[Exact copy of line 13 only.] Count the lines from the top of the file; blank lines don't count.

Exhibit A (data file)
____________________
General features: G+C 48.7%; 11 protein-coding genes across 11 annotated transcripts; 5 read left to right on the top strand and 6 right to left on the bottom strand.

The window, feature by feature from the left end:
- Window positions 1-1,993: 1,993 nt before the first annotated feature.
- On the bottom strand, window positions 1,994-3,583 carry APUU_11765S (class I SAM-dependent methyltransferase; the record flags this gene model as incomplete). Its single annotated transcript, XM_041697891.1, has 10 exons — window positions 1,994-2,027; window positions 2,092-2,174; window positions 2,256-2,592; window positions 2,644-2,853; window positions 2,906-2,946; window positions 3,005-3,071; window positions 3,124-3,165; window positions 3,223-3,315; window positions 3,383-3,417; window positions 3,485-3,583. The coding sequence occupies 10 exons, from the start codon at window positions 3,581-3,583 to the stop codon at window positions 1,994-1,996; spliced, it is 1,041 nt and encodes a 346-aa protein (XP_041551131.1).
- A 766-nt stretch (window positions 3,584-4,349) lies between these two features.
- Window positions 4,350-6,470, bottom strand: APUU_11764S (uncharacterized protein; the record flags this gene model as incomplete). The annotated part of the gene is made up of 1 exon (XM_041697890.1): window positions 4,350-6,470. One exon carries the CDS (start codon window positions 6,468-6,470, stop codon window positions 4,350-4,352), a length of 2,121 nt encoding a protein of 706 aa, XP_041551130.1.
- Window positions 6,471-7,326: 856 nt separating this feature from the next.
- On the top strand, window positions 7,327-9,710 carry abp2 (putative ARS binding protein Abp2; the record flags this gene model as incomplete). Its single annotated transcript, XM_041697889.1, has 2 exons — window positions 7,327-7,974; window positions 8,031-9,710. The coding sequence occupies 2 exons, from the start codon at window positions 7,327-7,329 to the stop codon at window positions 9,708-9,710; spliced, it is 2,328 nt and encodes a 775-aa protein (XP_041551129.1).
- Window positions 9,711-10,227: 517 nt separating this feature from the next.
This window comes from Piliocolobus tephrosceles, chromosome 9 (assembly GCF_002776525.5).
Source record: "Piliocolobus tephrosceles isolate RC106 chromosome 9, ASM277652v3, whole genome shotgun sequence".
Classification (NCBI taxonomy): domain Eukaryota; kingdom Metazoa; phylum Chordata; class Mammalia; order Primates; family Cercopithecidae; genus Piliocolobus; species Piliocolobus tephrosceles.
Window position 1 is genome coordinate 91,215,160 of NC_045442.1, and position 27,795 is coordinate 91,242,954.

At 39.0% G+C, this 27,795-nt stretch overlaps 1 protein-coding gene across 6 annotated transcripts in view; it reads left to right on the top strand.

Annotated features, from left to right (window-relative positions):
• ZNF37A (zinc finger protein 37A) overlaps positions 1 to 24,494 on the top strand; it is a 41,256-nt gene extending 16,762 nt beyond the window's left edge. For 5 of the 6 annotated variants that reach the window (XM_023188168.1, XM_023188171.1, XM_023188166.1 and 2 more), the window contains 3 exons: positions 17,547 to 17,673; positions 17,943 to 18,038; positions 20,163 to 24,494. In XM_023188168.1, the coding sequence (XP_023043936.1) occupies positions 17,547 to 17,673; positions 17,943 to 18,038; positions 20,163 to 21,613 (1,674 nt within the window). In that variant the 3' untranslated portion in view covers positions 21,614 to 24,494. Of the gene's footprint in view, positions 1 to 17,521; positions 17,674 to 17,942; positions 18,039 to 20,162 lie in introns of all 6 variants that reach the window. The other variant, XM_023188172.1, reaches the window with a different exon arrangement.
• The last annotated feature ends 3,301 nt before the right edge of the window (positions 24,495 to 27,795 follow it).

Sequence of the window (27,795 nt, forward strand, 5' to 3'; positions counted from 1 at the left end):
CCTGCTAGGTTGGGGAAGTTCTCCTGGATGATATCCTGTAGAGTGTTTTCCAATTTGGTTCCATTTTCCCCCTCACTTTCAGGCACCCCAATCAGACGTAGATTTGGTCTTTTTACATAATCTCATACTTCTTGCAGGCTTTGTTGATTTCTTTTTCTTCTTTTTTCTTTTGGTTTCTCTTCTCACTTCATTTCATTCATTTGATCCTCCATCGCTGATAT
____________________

Window position 1 is genome coordinate 91,215,160 of NC_045442.1, and position 27,795 is coordinate 91,242,954.